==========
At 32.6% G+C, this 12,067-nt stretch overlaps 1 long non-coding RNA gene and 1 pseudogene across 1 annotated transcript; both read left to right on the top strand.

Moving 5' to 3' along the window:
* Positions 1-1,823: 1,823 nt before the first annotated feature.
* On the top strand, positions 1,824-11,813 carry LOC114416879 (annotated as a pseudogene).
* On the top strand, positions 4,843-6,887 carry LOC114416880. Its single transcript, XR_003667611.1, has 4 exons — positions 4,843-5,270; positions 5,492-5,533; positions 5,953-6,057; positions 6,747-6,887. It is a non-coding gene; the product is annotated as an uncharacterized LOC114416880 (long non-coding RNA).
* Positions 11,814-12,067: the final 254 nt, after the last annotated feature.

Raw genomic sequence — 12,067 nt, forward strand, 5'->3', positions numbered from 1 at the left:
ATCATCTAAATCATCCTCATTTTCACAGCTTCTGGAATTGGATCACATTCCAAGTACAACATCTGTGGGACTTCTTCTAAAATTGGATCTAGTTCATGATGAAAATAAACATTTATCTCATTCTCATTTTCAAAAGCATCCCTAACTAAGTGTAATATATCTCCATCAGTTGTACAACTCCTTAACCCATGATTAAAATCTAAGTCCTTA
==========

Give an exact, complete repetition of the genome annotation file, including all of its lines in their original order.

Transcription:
At 32.6% G+C, this 12,067-nt stretch overlaps 1 long non-coding RNA gene and 1 pseudogene across 1 annotated transcript; both read left to right on the top strand.

Moving 5' to 3' along the window:
* Positions 1-1,823: 1,823 nt before the first annotated feature.
* On the top strand, positions 1,824-11,813 carry LOC114416879 (annotated as a pseudogene).
* On the top strand, positions 4,843-6,887 carry LOC114416880. Its single transcript, XR_003667611.1, has 4 exons — positions 4,843-5,270; positions 5,492-5,533; positions 5,953-6,057; positions 6,747-6,887. It is a non-coding gene; the product is annotated as an uncharacterized LOC114416880 (long non-coding RNA).
* Positions 11,814-12,067: the final 254 nt, after the last annotated feature.

Raw genomic sequence — 12,067 nt, forward strand, 5'->3', positions numbered from 1 at the left:
ATCATCTAAATCATCCTCATTTTCACAGCTTCTGGAATTGGATCACATTCCAAGTACAACATCTGTGGGACTTCTTCTAAAATTGGATCTAGTTCATGATGAAAATAAACATTTATCTCATTCTCATTTTCAAAAGCATCCCTAACTAAGTGTAATATATCTCCATCAGTTGTACAACTCCTTAACCCATGATTAAAATCTAAGTCCTTA